Some Details Are Easy

Or at least with a little skill, they are!

Someone once summarized my design philosophy as “inspired by nature (desert)”. Here behind an unfulfilled project in the Mojave Desert outside Las Vegas: rock cover of various sizes, thin plant cover.


Desert pavement is the term for the ground surface in many shrub desert communities, and it is a great model for the aesthetic and function of gravel mulch in the arid-region garden.

After all, desert pavement in the wild serves as mulch.

The owner had their contractor do this on one of my designs. They tried, but the larger rocks need to have been impressed, or filled in between using the overall, smaller gravel mulch, to avoid looking contrived. Almost!



I specified this at a school design nearby, and it worked: 50 percent 3/8″ gravel mulch and 50 percent 3/4″ gravel mulch.


The architect didn’t get it, didn’t try, and he’s from El Paso. One cannot miss seeing this very same effect on the groundplane, on any hike or travel into our area’s creosote bush scrub. And an architect, who has more design savvy.

If some 2-4″ rock had been added to the mulch mix, his approval might have been even less. I tried, but easy isn’t so easy. People are the main limit, not reality.

Tree stakes…do you really think they need to remain after the first year, let alone 9 years later, with 4-6″ caliper trunks and obviously quite establish and sturdy?


Nor do I!

Disagreeing and not removing the stakes will not prove anyone right; it will girdle and damage the tree, possibly killing it.

6/15/17 weather: 102 / 61 / 0.00

Low Down

Water runs downhill, so look to the right side of this photo. The planted and naturalized areas offer proof.


Another person just told me how “it’s not a good idea to plant in ponding areas and drainage swales.” Like this:


I bet my person would find that acceptable, if only the weeds were herbicided. It’s even a historic plaza on El Camino Real.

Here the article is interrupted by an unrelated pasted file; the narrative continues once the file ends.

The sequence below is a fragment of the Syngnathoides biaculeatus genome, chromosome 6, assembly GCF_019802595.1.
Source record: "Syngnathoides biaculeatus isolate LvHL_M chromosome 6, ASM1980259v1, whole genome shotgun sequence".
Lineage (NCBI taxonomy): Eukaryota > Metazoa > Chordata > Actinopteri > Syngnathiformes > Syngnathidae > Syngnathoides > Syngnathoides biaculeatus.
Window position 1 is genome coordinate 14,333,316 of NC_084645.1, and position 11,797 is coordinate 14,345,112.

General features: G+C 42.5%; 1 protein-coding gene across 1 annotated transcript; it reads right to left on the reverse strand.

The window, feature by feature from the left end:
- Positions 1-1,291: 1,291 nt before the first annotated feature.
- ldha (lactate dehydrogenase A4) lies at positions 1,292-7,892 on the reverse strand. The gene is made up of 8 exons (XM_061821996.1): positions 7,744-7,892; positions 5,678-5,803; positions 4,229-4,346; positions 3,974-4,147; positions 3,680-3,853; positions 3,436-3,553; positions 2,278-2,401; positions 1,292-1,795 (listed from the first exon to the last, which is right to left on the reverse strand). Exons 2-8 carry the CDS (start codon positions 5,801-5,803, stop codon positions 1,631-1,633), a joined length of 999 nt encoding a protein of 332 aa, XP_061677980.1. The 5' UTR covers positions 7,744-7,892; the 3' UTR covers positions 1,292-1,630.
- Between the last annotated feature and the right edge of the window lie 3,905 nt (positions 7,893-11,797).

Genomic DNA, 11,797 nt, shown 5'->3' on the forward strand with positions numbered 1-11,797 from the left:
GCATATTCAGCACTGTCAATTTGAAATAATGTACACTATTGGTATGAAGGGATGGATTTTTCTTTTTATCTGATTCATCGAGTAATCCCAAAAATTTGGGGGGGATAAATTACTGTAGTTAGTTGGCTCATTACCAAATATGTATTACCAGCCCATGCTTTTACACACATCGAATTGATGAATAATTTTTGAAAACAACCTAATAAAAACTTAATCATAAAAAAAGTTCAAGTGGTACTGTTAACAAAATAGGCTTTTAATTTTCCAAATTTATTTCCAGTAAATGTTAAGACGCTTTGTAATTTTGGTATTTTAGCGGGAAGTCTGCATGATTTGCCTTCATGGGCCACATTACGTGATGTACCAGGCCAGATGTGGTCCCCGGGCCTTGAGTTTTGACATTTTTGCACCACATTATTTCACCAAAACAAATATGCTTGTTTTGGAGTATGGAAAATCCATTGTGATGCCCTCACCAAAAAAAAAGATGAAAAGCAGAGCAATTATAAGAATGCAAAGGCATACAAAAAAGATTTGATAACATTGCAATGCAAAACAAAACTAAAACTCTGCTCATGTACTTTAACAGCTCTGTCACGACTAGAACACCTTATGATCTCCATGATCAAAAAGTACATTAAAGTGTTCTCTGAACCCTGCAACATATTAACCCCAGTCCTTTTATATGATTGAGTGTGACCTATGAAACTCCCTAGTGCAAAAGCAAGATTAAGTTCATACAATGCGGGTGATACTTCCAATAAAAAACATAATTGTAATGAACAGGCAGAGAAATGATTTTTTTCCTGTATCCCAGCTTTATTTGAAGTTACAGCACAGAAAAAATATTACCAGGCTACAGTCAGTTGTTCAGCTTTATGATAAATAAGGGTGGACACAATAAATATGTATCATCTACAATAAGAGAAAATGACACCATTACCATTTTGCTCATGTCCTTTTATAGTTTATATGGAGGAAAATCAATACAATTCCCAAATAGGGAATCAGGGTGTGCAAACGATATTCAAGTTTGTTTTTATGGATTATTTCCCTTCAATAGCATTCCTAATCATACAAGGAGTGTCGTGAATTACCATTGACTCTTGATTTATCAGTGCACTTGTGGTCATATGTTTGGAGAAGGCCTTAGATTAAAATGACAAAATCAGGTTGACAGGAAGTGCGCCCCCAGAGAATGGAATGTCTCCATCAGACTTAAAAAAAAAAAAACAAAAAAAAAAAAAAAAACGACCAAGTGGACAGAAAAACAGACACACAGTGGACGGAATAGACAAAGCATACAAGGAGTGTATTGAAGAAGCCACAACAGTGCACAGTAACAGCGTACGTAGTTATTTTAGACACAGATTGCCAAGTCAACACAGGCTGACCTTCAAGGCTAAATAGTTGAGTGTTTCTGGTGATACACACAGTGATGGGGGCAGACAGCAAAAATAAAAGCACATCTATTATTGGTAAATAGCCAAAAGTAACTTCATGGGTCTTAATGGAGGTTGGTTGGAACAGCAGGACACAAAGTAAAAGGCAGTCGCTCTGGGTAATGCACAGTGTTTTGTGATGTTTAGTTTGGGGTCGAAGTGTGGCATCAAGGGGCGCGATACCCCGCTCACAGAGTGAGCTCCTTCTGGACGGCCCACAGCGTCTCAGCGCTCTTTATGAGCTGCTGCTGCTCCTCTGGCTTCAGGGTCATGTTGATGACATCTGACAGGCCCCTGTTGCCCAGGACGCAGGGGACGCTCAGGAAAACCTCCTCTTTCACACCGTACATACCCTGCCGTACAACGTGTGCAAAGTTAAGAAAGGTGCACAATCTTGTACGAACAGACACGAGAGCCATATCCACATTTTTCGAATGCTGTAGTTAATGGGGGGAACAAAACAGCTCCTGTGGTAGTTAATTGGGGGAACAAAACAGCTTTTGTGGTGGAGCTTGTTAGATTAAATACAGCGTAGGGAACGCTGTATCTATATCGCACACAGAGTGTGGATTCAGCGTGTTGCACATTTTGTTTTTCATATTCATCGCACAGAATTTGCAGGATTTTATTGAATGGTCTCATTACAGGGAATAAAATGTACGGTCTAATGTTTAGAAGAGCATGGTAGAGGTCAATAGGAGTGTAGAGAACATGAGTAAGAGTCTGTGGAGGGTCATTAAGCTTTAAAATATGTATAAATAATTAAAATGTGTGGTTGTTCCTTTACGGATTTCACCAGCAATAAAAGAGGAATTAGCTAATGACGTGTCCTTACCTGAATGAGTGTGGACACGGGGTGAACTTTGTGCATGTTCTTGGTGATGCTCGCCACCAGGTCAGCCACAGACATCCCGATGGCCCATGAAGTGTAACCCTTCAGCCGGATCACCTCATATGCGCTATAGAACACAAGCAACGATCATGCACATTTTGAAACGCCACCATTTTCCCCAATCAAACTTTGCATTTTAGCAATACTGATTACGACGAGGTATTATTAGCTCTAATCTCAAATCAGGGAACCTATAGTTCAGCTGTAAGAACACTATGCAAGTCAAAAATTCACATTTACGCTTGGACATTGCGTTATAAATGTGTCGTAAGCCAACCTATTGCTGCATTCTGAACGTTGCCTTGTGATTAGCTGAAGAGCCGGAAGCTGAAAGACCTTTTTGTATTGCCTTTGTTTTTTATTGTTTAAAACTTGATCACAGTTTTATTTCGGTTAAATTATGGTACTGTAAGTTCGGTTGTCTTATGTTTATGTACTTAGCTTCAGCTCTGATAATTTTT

As a designer who values enduring aspects of history or nature, that basin would be much better with native arroyo trees filling in and softening all the gravel plaza area behind it. Human and wildlife habitat.

These basins in my decade-old design were perfect for the latter, on the right side of the first photo and now below.

Prosopis pubescens L, Celtis reticulata R / distant, some grasses and Atriplex canescens

I’m not sure all the grasses specified and installed in the pond bottoms made it, but some did. Most of the unirrigated native trees made it.

Xeric trees were specified, typical of settings getting deluged then staying dry, yet the deluge elevates soil moisture enough for long-term tree growth…similar to what’s observed in many of our arroyos.


Trees were planted from smaller sizes than is regional convention. No irrigation was used in the basin, except DriWater or water truck applications the first year. That same idea was used in other basins in the same development, with similar success.

Soil: sandy loam or gravelly sand, which allows water and roots to develop deeply.

6/14/17 weather: 100 / 60 / 0.00

Focal Points

Focal point is a design principle I learned as a college sophomore, but lost in designs while fielding an array of requests and deadlines.

Landscaping is much about focal points.

Pick a great place to be or just sit, then plan what you’ll look at.


I spaced the Dasylirion wheeleri into Picacho Mountain just so they would do what the three with flower stalks are doing – interrupting the sky. Focal points even work when driving.

Nolina greenei, Sophora x ‘Sierra Silver’, and Larrea tridentata

That was another view of the same development entry, with more evergreens playing off the Dasylirion on the left. But mostly a non-focal point of clumped desert plants, except the ocotillos.

Passing the entry island and leaving Picacho Mountain, another focal point you miss while entering the same development. It faces you only while exiting.

Yucca faxoniana and a mass of Nolina greenei

Inside the development, one has to look at an island in each cul-de-sac, with no irrigation and native plants.

Fouquieria splendens, gray Leucophyllum zygophyllum ‘Cimarron’, and Ungnadia speciosa

Another cul-de-sac.

another Fouquieria splendens for height, Leucophyllum zygophyllum ‘Cimarron’ for fill, and Ferocactus wislizenii for pop

Do ever step back from your overall design, only to add in focal points and then work off of those?

6/12/17 weather: 96 / 65 / 0